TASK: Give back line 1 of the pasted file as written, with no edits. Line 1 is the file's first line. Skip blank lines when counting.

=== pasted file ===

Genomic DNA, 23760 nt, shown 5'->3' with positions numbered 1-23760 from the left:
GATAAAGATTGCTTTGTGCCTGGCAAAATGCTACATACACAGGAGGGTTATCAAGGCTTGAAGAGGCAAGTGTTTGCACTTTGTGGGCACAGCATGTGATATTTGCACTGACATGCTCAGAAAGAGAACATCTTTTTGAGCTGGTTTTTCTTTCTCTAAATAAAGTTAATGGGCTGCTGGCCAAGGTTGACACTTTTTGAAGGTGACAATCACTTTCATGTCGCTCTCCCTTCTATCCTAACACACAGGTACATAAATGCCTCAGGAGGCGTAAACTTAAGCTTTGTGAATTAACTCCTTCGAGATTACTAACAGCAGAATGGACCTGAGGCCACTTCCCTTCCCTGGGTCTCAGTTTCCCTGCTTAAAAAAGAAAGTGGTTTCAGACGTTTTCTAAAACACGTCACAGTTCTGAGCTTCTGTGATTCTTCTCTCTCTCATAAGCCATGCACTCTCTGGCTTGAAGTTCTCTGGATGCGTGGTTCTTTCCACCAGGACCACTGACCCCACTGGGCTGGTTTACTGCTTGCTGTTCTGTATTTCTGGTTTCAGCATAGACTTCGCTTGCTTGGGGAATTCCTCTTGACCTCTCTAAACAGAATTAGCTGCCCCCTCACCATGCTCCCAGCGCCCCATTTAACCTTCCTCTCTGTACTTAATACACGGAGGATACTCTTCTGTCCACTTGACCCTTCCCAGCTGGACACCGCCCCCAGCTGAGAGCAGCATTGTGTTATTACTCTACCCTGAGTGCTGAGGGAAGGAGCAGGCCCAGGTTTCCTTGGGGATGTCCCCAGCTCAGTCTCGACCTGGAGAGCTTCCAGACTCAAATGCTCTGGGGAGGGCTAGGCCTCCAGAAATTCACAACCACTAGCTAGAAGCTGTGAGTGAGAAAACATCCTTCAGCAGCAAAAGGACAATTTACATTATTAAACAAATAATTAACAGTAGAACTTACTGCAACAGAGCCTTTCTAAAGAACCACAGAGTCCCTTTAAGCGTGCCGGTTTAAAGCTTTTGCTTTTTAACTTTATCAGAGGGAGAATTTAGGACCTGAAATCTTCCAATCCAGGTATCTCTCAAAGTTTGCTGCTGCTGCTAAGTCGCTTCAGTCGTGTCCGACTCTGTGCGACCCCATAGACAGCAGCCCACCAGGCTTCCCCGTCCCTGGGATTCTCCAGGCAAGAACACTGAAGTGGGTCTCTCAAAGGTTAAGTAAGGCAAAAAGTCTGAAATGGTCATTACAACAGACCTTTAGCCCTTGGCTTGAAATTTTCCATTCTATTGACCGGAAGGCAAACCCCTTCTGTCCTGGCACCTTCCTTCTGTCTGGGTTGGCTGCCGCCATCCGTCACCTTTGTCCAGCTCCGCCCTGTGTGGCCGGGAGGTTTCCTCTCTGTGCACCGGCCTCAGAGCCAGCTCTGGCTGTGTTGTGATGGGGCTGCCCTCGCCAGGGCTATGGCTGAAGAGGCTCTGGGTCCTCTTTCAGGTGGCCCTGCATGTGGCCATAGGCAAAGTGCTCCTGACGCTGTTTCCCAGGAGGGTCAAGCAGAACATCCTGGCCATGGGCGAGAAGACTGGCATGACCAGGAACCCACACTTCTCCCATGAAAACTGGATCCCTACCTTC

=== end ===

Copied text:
Genomic DNA, 23760 nt, shown 5'->3' with positions numbered 1-23760 from the left: